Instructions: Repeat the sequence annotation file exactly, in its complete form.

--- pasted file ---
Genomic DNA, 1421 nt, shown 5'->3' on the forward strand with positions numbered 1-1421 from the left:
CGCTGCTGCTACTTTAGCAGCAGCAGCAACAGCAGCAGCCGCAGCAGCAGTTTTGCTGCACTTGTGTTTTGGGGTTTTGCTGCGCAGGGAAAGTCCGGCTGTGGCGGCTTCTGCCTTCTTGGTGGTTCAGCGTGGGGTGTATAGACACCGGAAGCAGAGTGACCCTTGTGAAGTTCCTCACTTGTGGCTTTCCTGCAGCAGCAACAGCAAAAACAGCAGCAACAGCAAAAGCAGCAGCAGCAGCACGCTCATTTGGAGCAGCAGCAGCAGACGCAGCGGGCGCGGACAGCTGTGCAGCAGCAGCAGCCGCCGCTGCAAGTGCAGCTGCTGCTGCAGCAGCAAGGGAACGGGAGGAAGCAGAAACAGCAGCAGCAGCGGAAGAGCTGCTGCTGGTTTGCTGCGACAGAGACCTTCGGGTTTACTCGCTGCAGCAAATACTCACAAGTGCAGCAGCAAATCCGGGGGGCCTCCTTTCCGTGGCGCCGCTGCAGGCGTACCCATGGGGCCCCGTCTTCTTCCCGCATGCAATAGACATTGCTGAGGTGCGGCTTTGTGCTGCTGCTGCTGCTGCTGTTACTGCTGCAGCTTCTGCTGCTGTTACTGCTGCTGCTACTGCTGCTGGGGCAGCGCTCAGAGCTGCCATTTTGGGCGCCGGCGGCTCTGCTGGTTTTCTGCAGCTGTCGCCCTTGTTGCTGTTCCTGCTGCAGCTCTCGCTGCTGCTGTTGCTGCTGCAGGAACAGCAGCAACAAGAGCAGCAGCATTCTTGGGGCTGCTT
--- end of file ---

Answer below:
Genomic DNA, 1421 nt, shown 5'->3' on the forward strand with positions numbered 1-1421 from the left:
CGCTGCTGCTACTTTAGCAGCAGCAGCAACAGCAGCAGCCGCAGCAGCAGTTTTGCTGCACTTGTGTTTTGGGGTTTTGCTGCGCAGGGAAAGTCCGGCTGTGGCGGCTTCTGCCTTCTTGGTGGTTCAGCGTGGGGTGTATAGACACCGGAAGCAGAGTGACCCTTGTGAAGTTCCTCACTTGTGGCTTTCCTGCAGCAGCAACAGCAAAAACAGCAGCAACAGCAAAAGCAGCAGCAGCAGCACGCTCATTTGGAGCAGCAGCAGCAGACGCAGCGGGCGCGGACAGCTGTGCAGCAGCAGCAGCCGCCGCTGCAAGTGCAGCTGCTGCTGCAGCAGCAAGGGAACGGGAGGAAGCAGAAACAGCAGCAGCAGCGGAAGAGCTGCTGCTGGTTTGCTGCGACAGAGACCTTCGGGTTTACTCGCTGCAGCAAATACTCACAAGTGCAGCAGCAAATCCGGGGGGCCTCCTTTCCGTGGCGCCGCTGCAGGCGTACCCATGGGGCCCCGTCTTCTTCCCGCATGCAATAGACATTGCTGAGGTGCGGCTTTGTGCTGCTGCTGCTGCTGCTGTTACTGCTGCAGCTTCTGCTGCTGTTACTGCTGCTGCTACTGCTGCTGGGGCAGCGCTCAGAGCTGCCATTTTGGGCGCCGGCGGCTCTGCTGGTTTTCTGCAGCTGTCGCCCTTGTTGCTGTTCCTGCTGCAGCTCTCGCTGCTGCTGTTGCTGCTGCAGGAACAGCAGCAACAAGAGCAGCAGCATTCTTGGGGCTGCTT